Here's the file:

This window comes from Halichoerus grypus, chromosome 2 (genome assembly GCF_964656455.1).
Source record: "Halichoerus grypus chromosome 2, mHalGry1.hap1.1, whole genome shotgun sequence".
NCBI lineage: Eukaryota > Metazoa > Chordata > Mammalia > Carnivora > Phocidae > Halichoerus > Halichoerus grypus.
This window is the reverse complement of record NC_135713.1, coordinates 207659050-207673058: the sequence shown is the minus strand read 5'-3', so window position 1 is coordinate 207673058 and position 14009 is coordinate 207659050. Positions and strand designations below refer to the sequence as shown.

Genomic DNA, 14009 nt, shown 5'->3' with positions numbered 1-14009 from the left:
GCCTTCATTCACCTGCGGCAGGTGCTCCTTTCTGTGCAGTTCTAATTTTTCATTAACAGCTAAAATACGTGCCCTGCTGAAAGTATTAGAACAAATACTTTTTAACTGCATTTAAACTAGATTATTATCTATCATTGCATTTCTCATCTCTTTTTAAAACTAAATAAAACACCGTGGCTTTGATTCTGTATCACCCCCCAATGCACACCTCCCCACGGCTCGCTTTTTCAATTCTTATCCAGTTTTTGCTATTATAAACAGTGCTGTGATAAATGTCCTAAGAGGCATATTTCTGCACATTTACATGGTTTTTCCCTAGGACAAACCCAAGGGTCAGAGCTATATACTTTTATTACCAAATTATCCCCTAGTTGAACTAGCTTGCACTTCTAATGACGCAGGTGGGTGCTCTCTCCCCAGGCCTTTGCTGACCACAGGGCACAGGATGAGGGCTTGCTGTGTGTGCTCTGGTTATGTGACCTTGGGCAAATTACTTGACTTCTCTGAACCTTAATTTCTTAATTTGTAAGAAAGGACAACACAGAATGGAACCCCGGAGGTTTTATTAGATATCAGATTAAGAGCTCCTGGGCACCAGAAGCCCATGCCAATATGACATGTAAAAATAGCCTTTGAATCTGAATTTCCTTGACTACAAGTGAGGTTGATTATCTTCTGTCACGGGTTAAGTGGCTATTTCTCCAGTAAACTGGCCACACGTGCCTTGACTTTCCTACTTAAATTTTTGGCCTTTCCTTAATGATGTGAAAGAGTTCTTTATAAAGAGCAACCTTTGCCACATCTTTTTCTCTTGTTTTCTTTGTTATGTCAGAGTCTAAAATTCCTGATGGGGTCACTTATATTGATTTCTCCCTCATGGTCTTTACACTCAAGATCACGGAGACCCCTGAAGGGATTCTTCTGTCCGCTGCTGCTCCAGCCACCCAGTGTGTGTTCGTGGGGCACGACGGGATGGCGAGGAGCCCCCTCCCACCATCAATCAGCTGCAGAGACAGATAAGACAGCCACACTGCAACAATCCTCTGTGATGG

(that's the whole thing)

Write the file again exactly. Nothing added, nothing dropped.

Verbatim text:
This window comes from Halichoerus grypus, chromosome 2 (genome assembly GCF_964656455.1).
Source record: "Halichoerus grypus chromosome 2, mHalGry1.hap1.1, whole genome shotgun sequence".
NCBI lineage: Eukaryota > Metazoa > Chordata > Mammalia > Carnivora > Phocidae > Halichoerus > Halichoerus grypus.
This window is the reverse complement of record NC_135713.1, coordinates 207659050-207673058: the sequence shown is the minus strand read 5'-3', so window position 1 is coordinate 207673058 and position 14009 is coordinate 207659050. Positions and strand designations below refer to the sequence as shown.

Genomic DNA, 14009 nt, shown 5'->3' with positions numbered 1-14009 from the left:
GCCTTCATTCACCTGCGGCAGGTGCTCCTTTCTGTGCAGTTCTAATTTTTCATTAACAGCTAAAATACGTGCCCTGCTGAAAGTATTAGAACAAATACTTTTTAACTGCATTTAAACTAGATTATTATCTATCATTGCATTTCTCATCTCTTTTTAAAACTAAATAAAACACCGTGGCTTTGATTCTGTATCACCCCCCAATGCACACCTCCCCACGGCTCGCTTTTTCAATTCTTATCCAGTTTTTGCTATTATAAACAGTGCTGTGATAAATGTCCTAAGAGGCATATTTCTGCACATTTACATGGTTTTTCCCTAGGACAAACCCAAGGGTCAGAGCTATATACTTTTATTACCAAATTATCCCCTAGTTGAACTAGCTTGCACTTCTAATGACGCAGGTGGGTGCTCTCTCCCCAGGCCTTTGCTGACCACAGGGCACAGGATGAGGGCTTGCTGTGTGTGCTCTGGTTATGTGACCTTGGGCAAATTACTTGACTTCTCTGAACCTTAATTTCTTAATTTGTAAGAAAGGACAACACAGAATGGAACCCCGGAGGTTTTATTAGATATCAGATTAAGAGCTCCTGGGCACCAGAAGCCCATGCCAATATGACATGTAAAAATAGCCTTTGAATCTGAATTTCCTTGACTACAAGTGAGGTTGATTATCTTCTGTCACGGGTTAAGTGGCTATTTCTCCAGTAAACTGGCCACACGTGCCTTGACTTTCCTACTTAAATTTTTGGCCTTTCCTTAATGATGTGAAAGAGTTCTTTATAAAGAGCAACCTTTGCCACATCTTTTTCTCTTGTTTTCTTTGTTATGTCAGAGTCTAAAATTCCTGATGGGGTCACTTATATTGATTTCTCCCTCATGGTCTTTACACTCAAGATCACGGAGACCCCTGAAGGGATTCTTCTGTCCGCTGCTGCTCCAGCCACCCAGTGTGTGTTCGTGGGGCACGACGGGATGGCGAGGAGCCCCCTCCCACCATCAATCAGCTGCAGAGACAGATAAGACAGCCACACTGCAACAATCCTCTGTGATGG